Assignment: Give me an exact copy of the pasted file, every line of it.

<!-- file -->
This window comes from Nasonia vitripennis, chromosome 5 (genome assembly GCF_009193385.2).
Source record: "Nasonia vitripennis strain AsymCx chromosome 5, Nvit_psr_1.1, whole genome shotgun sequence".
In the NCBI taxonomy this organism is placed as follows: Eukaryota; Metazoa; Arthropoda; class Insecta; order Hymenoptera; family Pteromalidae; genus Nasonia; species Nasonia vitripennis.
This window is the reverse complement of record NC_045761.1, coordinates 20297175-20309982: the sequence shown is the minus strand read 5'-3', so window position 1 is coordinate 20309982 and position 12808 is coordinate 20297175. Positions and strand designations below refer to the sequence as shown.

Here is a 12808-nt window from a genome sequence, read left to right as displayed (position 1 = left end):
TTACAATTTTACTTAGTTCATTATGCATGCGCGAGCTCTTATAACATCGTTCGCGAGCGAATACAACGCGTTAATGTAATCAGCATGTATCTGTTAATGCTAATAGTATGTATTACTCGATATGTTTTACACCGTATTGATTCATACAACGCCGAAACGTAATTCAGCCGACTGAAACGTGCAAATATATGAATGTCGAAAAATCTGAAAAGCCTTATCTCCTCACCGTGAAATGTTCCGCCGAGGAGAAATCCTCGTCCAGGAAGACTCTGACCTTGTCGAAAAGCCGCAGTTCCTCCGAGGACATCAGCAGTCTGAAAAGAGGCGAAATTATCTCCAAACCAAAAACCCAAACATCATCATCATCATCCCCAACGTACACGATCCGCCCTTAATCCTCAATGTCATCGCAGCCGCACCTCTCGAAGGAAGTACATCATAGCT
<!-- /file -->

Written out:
This window comes from Nasonia vitripennis, chromosome 5 (genome assembly GCF_009193385.2).
Source record: "Nasonia vitripennis strain AsymCx chromosome 5, Nvit_psr_1.1, whole genome shotgun sequence".
In the NCBI taxonomy this organism is placed as follows: Eukaryota; Metazoa; Arthropoda; class Insecta; order Hymenoptera; family Pteromalidae; genus Nasonia; species Nasonia vitripennis.
This window is the reverse complement of record NC_045761.1, coordinates 20297175-20309982: the sequence shown is the minus strand read 5'-3', so window position 1 is coordinate 20309982 and position 12808 is coordinate 20297175. Positions and strand designations below refer to the sequence as shown.

Here is a 12808-nt window from a genome sequence, read left to right as displayed (position 1 = left end):
TTACAATTTTACTTAGTTCATTATGCATGCGCGAGCTCTTATAACATCGTTCGCGAGCGAATACAACGCGTTAATGTAATCAGCATGTATCTGTTAATGCTAATAGTATGTATTACTCGATATGTTTTACACCGTATTGATTCATACAACGCCGAAACGTAATTCAGCCGACTGAAACGTGCAAATATATGAATGTCGAAAAATCTGAAAAGCCTTATCTCCTCACCGTGAAATGTTCCGCCGAGGAGAAATCCTCGTCCAGGAAGACTCTGACCTTGTCGAAAAGCCGCAGTTCCTCCGAGGACATCAGCAGTCTGAAAAGAGGCGAAATTATCTCCAAACCAAAAACCCAAACATCATCATCATCATCCCCAACGTACACGATCCGCCCTTAATCCTCAATGTCATCGCAGCCGCACCTCTCGAAGGAAGTACATCATAGCT